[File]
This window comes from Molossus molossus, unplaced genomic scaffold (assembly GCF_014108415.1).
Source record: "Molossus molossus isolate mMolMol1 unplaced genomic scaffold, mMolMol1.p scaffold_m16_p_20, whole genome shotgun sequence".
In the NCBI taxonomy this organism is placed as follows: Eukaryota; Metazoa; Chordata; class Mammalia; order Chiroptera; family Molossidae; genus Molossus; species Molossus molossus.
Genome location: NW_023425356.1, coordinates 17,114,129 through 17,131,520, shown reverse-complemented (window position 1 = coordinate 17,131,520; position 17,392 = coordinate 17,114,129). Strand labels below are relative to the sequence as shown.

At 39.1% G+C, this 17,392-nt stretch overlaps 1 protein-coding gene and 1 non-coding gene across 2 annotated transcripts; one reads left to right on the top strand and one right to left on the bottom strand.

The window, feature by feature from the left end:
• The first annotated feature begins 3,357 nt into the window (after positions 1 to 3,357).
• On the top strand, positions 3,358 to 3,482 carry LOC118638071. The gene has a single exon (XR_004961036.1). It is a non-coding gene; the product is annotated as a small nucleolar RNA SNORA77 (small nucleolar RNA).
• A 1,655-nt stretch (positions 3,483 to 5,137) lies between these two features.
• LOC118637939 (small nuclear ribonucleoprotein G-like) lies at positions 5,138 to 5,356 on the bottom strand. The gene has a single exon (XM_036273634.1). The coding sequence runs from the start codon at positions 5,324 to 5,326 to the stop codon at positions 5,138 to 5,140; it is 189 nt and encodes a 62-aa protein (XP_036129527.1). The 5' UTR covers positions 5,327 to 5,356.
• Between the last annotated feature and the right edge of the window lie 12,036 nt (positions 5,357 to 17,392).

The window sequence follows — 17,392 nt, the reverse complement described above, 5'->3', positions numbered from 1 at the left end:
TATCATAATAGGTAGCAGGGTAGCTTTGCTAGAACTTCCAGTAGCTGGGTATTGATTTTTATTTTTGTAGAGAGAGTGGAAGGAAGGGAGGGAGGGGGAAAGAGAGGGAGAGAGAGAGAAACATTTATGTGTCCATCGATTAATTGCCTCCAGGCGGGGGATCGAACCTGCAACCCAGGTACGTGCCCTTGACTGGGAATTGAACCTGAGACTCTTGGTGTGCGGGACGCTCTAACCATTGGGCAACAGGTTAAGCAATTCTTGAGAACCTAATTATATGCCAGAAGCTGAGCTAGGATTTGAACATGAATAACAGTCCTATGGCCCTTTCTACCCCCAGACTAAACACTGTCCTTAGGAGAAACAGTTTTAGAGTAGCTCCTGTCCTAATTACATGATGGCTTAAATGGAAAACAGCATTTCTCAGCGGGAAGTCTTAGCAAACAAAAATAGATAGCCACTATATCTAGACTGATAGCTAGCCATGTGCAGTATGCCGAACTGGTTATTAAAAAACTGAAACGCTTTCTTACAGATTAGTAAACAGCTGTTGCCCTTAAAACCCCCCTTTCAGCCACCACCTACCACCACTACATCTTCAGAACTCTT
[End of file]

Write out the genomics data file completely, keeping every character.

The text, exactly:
This window comes from Molossus molossus, unplaced genomic scaffold (assembly GCF_014108415.1).
Source record: "Molossus molossus isolate mMolMol1 unplaced genomic scaffold, mMolMol1.p scaffold_m16_p_20, whole genome shotgun sequence".
In the NCBI taxonomy this organism is placed as follows: Eukaryota; Metazoa; Chordata; class Mammalia; order Chiroptera; family Molossidae; genus Molossus; species Molossus molossus.
Genome location: NW_023425356.1, coordinates 17,114,129 through 17,131,520, shown reverse-complemented (window position 1 = coordinate 17,131,520; position 17,392 = coordinate 17,114,129). Strand labels below are relative to the sequence as shown.

At 39.1% G+C, this 17,392-nt stretch overlaps 1 protein-coding gene and 1 non-coding gene across 2 annotated transcripts; one reads left to right on the top strand and one right to left on the bottom strand.

The window, feature by feature from the left end:
• The first annotated feature begins 3,357 nt into the window (after positions 1 to 3,357).
• On the top strand, positions 3,358 to 3,482 carry LOC118638071. The gene has a single exon (XR_004961036.1). It is a non-coding gene; the product is annotated as a small nucleolar RNA SNORA77 (small nucleolar RNA).
• A 1,655-nt stretch (positions 3,483 to 5,137) lies between these two features.
• LOC118637939 (small nuclear ribonucleoprotein G-like) lies at positions 5,138 to 5,356 on the bottom strand. The gene has a single exon (XM_036273634.1). The coding sequence runs from the start codon at positions 5,324 to 5,326 to the stop codon at positions 5,138 to 5,140; it is 189 nt and encodes a 62-aa protein (XP_036129527.1). The 5' UTR covers positions 5,327 to 5,356.
• Between the last annotated feature and the right edge of the window lie 12,036 nt (positions 5,357 to 17,392).

The window sequence follows — 17,392 nt, the reverse complement described above, 5'->3', positions numbered from 1 at the left end:
TATCATAATAGGTAGCAGGGTAGCTTTGCTAGAACTTCCAGTAGCTGGGTATTGATTTTTATTTTTGTAGAGAGAGTGGAAGGAAGGGAGGGAGGGGGAAAGAGAGGGAGAGAGAGAGAAACATTTATGTGTCCATCGATTAATTGCCTCCAGGCGGGGGATCGAACCTGCAACCCAGGTACGTGCCCTTGACTGGGAATTGAACCTGAGACTCTTGGTGTGCGGGACGCTCTAACCATTGGGCAACAGGTTAAGCAATTCTTGAGAACCTAATTATATGCCAGAAGCTGAGCTAGGATTTGAACATGAATAACAGTCCTATGGCCCTTTCTACCCCCAGACTAAACACTGTCCTTAGGAGAAACAGTTTTAGAGTAGCTCCTGTCCTAATTACATGATGGCTTAAATGGAAAACAGCATTTCTCAGCGGGAAGTCTTAGCAAACAAAAATAGATAGCCACTATATCTAGACTGATAGCTAGCCATGTGCAGTATGCCGAACTGGTTATTAAAAAACTGAAACGCTTTCTTACAGATTAGTAAACAGCTGTTGCCCTTAAAACCCCCCTTTCAGCCACCACCTACCACCACTACATCTTCAGAACTCTT